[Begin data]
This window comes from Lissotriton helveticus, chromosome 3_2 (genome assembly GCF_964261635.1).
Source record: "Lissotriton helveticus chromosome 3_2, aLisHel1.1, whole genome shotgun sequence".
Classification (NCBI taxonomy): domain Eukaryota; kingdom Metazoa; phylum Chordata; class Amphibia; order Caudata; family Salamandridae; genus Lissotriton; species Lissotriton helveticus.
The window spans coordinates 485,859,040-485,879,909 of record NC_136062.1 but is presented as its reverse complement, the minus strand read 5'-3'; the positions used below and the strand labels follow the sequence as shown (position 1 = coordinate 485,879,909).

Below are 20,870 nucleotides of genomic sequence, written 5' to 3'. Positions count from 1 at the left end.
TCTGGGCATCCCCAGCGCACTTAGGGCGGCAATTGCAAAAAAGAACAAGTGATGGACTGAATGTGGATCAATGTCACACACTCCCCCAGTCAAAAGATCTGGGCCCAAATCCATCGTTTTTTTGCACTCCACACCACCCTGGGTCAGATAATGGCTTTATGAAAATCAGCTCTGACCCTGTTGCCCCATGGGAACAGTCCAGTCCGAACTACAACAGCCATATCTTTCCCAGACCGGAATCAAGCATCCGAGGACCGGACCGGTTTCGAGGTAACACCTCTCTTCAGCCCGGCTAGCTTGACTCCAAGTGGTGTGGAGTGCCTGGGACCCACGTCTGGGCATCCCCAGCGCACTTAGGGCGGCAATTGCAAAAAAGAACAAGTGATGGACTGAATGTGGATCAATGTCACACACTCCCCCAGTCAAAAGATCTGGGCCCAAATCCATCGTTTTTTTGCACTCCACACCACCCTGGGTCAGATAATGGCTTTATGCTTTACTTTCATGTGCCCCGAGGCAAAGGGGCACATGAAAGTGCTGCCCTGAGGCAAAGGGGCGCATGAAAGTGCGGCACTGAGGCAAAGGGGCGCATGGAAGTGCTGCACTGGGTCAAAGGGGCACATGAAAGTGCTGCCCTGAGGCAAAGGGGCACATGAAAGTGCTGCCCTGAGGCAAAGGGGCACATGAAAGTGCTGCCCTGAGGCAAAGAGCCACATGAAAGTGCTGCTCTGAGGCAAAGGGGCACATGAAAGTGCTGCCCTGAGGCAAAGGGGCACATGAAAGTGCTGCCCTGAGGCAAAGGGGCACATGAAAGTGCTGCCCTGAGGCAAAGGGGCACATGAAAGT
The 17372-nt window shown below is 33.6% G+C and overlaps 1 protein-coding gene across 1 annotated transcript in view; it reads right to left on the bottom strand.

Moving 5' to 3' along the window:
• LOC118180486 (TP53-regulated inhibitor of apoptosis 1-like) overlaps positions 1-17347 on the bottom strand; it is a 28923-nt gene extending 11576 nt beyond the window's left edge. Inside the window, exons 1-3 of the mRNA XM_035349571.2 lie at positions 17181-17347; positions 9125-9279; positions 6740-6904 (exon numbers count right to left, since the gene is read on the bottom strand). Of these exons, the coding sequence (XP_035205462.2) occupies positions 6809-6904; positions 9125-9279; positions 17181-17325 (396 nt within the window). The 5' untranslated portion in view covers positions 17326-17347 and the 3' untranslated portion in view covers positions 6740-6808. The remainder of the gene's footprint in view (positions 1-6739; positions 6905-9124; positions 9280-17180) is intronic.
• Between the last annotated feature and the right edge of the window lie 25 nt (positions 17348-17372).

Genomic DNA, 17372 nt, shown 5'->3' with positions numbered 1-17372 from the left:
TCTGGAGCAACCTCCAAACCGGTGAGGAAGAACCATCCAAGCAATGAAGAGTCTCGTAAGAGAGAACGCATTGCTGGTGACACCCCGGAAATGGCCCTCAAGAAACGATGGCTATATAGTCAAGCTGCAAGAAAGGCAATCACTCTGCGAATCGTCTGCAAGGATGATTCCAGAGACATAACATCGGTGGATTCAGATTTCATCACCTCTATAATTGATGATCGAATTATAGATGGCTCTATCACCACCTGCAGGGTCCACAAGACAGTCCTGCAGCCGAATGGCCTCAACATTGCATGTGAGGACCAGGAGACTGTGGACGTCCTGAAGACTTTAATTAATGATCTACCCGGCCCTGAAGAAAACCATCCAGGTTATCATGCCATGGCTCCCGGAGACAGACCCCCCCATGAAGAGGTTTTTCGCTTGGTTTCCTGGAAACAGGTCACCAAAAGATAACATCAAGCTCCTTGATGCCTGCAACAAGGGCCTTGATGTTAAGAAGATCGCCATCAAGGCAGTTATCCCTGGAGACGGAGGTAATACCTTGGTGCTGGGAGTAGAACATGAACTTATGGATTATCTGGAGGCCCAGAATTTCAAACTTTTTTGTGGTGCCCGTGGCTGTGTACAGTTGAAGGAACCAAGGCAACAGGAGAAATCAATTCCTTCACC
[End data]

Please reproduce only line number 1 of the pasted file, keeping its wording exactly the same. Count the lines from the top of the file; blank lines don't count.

This window comes from Lissotriton helveticus, chromosome 3_2 (genome assembly GCF_964261635.1).